Introduction: Understanding Newton’s 3rd Law
Before we delve into designing and building mouse trap cars, it’s important to understand Newton’s 3rd law of motion: For every action, there is an equal and opposite reaction. This is a fundamental principle in physics that explains why objects move the way they do. When you push something, it pushes back with the same force. When an object falls towards the ground, the Earth exerts an equal and opposite force on the object, which is what causes it to move.
In the context of mouse trap cars, this law becomes especially relevant. By harnessing the power of this law, we can use simple machines to build a car that can move without any external force.
Step 1: Gathering Materials
The first step to building a mouse trap car is gathering all the necessary materials. Here’s a list of things you’ll need:
– A mouse trap
– A wooden board (we recommend using balsa wood)
– Four wheels
– Two axles
– A string
– Decorative materials (optional)
Step 2: Preparing the Base
The next step is to prepare the base of your mouse trap car. Take the wooden board and cut it into a rectangular shape, approximately 8 inches long and 3 inches wide. This will serve as the chassis of your car.
Step 3: Attaching the Wheels
Once you have the base of your car ready, it’s time to attach the wheels. Take your axles and insert them into the holes on the sides of the mouse trap. Glue the axles in place so that they stay fixed. Next, take your wheels and slide them onto the axles. Glue them in place as well, ensuring that they’re positioned evenly on both sides of the car.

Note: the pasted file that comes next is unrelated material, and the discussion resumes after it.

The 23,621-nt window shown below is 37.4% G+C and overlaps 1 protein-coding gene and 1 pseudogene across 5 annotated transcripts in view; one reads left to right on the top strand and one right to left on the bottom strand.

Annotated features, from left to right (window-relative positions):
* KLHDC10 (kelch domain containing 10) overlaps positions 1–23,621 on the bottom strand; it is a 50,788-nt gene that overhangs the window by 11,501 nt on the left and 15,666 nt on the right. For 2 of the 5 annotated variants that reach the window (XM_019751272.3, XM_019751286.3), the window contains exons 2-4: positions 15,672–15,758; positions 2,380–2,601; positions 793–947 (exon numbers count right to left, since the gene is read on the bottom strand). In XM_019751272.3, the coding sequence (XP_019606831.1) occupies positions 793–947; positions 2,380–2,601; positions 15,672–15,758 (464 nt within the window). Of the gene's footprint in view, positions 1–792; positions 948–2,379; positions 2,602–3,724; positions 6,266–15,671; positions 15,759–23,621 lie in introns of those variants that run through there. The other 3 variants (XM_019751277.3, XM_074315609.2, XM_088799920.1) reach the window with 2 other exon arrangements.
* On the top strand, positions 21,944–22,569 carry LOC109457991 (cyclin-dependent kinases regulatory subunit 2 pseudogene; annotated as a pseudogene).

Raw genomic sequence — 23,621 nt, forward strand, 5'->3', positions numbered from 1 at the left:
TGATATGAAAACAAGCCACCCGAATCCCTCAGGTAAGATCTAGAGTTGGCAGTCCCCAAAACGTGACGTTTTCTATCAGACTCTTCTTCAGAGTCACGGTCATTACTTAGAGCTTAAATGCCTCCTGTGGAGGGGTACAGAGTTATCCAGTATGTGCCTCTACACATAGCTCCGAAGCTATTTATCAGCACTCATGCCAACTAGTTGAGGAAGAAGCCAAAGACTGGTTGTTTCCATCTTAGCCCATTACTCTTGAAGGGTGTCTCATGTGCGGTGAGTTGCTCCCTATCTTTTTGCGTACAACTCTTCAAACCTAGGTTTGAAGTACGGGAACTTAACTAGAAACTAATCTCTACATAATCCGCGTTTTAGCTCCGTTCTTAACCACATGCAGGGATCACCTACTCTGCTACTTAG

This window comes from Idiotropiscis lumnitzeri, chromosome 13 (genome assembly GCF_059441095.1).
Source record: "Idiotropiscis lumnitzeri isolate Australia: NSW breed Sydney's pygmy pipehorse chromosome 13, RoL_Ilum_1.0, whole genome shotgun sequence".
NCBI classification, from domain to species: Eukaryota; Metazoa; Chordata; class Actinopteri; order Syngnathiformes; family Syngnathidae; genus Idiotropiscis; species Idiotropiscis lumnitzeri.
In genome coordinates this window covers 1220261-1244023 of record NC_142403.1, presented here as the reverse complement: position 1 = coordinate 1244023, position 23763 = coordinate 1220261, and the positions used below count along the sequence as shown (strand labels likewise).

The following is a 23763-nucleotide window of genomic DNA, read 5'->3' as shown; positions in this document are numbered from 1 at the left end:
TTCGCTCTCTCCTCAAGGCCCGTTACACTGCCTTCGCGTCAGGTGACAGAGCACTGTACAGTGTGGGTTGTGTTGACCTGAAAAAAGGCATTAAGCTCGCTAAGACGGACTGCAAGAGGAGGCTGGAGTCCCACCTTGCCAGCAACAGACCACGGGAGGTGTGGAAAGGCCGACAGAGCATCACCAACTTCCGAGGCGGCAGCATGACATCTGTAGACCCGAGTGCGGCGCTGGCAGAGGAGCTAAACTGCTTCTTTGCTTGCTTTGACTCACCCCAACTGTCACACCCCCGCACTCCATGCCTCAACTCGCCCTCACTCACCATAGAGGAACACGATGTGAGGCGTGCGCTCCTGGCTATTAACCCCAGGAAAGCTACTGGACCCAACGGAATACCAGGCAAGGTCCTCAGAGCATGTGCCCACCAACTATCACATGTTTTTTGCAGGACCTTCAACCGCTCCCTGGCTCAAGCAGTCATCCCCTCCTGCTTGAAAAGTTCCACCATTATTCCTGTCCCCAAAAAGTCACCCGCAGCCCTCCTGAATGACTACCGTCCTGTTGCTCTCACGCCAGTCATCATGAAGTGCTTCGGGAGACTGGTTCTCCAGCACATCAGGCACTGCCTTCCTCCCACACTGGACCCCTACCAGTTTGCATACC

Step 4: Building the Drive Mechanism
The drive mechanism is what will propel your mouse trap car forward. To build this, take a piece of string and tie one end to the mouse trap’s snapper. Next, wrap the rest of the string around the axle at the back of your car. Make sure the string is taut and that the mouse trap’s snapper is pulled back as far as it can go.
Step 5: Testing Your Car
Once your mouse trap car is assembled, it’s time for the moment of truth – testing the car and seeing how it performs. To test the car, wind up the drive mechanism by pulling the snapper on the mouse trap back as far as it can go. Then, release the snapper and watch your car zoom forward.
Building mouse trap cars is a fun and educational activity that can teach you a lot about the principles of physics – particularly Newton’s 3rd law. With a few simple materials and some patience, you can construct a car that moves using nothing but the power of this law. Remember to be creative and experiment with different designs and materials to see how they affect your car’s performance.
– Newton’s 3rd law
– Drive mechanism
– Mouse trap cars
– Simple machines
– Wooden board
– Physics principles
– Equal and opposite reaction
– External force
– Creative designs
– Educational activity.